Our dorm didn’t really have any gang affiliation – there were a few scattered members of different gangs, but none of them were trying to take things over or beefing with each other – or really any leader to speak of at this point. There were the 20 of us that had been in the dorm for a while already, and those who’d been crammed in with us in the past week. Despite the occasional petty jail dispute, we got along pretty well. We had all agreed to share the phone when the bulk of the new guys had arrived on the 14th– the phones are often the first battleground in a dormitory power struggle – and had even organized ourselves into house cleaning crews when it had become apparent that the DOC wasn’t going to do anything of substance to slow the spread of the disease. Another one of the old crew named Harris and I had been reporting back to the newly-packed dorm after the Inmate Council, explaining that we’d essentially have to fend for ourselves, which meant, at a minimum, cleaning the dorm thoroughly, several times a day. A tall, bald guy with a prominent neck tat stepped up and said that the new guys would be happy to draw up a schedule with us. The very next day, we had worked it out, written it up on a piece of cardboard, and glued it to the wall with toothpaste. It was a simple scheme that everyone could live with, and people were actually pretty good about implementing it. So even though we didn’t have a rigid hierarchy and didn’t know each other well, we were able to arrive at a consensus and organize ourselves in our own self-interest. This experience, I think, was really essential in laying the groundwork for the strike.
Neck Tat and a few other people emerged as de facto spokespeople for the new guys; Harris, myself, and a few others for the old crew. Neck Tat and Harris occasionally butted heads, usually because Neck Tat imagined some sort of slight. His brain was kinda fried from his heavy use of K2, but his heart was in the right place. “It’s us against them,” he would say, pinching the collar of his standard-issue forest green DOC shirt and then jabbing a finger at the nearest CO. When I commented to him that the dorm was running all right without any real leaders or petty politics, he answered “Hell yeah, the dorm can run itself better on its own. We just gotta stick together,” before offering me a fist bump. Harris was a smart, funny and tough but unassuming guy that people respected, and who’d been fighting DOC’s institutional bullshit pretty much since he’d arrived. They were both, as they say in here, “for the people.”
I saw Star again at the yard on the afternoon of the 21st.
“Yo, my girl said she saw on Twitter that they’re doing a hunger strike in the Hudson County Jail. They want masks, tests, all that. We do that, we gonna have the deps, the warden down there in no time to prevent a lawsuit.”
I brought this suggestion back to the dorm and maybe a dozen of us kicked around our ideas; refuse to go to work, refuse to go to chow, or refuse to eat at all. A few guys were strongly advocating for a one or two-day hunger strike (“Some of y’all niggas need to stop eatin’ for a day!”), but most favored a milder form of protest. Many, fed up and recognizing that we had some momentum, were in favor of some sort of action, but were confused: “What’s the point? What are we gonna get?” I talked about how protest actions usually have a list of demands, and how it’s probably best to aim high, knowing you won’t get everything you want. I also promised them, as I’d promised Star at the yard earlier, that if we went on strike I would contact my activist friends on the outside immediately, who’d do their best to get the word out on social media and hopefully to the media as well. We loosely identified our demands and left it at that. If nothing else, we said, media or social media coverage of a strike might help convince people outside of what was going on in here. The impression we’d been getting was that most people thought it was “not that bad, like it’s no big deal” as one guy put it.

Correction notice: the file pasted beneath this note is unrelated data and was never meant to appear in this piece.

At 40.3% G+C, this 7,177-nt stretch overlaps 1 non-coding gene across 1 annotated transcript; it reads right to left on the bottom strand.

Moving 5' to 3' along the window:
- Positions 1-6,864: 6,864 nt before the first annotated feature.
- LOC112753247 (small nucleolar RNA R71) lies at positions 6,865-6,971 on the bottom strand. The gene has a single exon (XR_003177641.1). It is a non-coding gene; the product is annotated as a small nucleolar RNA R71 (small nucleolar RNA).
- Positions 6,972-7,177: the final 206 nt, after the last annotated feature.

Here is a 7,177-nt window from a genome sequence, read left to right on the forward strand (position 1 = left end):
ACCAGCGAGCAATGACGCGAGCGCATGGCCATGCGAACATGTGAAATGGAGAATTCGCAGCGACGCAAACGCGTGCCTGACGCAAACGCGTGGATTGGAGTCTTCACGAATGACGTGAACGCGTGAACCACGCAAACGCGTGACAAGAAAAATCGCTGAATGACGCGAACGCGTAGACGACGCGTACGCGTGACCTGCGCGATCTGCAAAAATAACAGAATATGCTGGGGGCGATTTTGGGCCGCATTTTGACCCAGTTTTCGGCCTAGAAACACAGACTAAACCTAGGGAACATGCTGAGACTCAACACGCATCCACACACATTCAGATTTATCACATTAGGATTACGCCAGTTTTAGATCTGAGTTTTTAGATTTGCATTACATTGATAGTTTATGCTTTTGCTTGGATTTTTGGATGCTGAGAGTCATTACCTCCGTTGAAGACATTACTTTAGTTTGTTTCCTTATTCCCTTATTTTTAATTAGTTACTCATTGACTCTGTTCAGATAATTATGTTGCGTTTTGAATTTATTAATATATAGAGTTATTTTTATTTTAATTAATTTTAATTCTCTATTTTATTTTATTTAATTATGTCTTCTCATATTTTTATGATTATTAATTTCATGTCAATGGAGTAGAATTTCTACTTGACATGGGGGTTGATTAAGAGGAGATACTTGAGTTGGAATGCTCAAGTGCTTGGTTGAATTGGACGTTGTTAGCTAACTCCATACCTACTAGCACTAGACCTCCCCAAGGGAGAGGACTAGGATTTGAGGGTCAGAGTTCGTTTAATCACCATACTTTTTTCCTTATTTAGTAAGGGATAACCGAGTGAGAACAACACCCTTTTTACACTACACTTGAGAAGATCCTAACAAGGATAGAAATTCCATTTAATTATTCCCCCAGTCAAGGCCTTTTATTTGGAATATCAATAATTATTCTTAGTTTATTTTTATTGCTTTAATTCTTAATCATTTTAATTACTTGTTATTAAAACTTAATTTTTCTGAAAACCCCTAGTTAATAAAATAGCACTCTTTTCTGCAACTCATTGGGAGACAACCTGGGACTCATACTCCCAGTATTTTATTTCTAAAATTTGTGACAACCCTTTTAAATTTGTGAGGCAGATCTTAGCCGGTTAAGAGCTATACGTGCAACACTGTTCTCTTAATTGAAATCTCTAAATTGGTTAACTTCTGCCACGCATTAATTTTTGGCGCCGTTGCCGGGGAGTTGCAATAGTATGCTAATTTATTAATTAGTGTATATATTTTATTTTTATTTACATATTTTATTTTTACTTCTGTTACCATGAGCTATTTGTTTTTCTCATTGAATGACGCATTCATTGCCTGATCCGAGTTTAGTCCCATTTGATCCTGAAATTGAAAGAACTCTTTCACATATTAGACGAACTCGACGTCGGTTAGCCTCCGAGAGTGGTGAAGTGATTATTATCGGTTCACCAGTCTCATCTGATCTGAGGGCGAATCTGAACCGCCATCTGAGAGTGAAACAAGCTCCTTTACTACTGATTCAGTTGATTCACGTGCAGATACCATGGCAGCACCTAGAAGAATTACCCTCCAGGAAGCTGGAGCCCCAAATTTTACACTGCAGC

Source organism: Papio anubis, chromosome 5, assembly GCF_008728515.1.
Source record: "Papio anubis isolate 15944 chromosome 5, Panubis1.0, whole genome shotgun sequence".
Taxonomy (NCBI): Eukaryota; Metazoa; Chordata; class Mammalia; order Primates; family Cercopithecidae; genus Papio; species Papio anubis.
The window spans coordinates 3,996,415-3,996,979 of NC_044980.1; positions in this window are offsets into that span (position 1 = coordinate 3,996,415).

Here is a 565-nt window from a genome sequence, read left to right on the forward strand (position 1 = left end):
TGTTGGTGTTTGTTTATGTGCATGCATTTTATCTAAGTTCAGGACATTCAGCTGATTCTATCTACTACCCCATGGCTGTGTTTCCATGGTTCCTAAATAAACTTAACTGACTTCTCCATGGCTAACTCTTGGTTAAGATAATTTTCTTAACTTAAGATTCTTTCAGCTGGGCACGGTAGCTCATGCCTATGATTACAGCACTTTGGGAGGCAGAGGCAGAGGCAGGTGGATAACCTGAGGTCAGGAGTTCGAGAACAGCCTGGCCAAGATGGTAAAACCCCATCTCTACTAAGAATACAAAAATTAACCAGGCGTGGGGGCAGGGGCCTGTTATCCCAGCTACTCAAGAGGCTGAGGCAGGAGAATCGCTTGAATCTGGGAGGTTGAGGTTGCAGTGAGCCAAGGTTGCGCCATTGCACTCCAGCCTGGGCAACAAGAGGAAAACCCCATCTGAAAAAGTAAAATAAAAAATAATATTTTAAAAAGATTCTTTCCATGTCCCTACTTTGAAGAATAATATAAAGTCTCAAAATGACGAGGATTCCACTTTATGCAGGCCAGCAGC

Later that afternoon, we ran out of a number of cleaning supplies and were told we’d have to wait until Monday to get them replaced. This left us with a few bars of hand soap, two week-old mop heads, one sponge, and no disinfectant for the entire dorm. Around 11PM that night, four of the eight inmates who’d been moved in at 5 that morning were hastily moved out; the DOC had tested them for Coronavirus because they’d been in contact with a confirmed case, but hadn’t waited for their test results. Now, after they’d spent nearly 24 hours beside us in the crowded dorm, it turned out that their results had come back positive, so they were being taken into quarantine. The anger at the DOC’s bungling was seething, palpable. None of us had masks, so we wrapped t-shirts or scraps of bedsheets around our faces and tried to sleep that way. The fire alarm went off at 3AM. This had been happening on and off for the past few months. Usually, it stopped for a few minutes, but this time the blinding flash and the ear-splitting siren continued for 20 minutes straight, waking us all from our tenuous sleep, fraying our tempers further.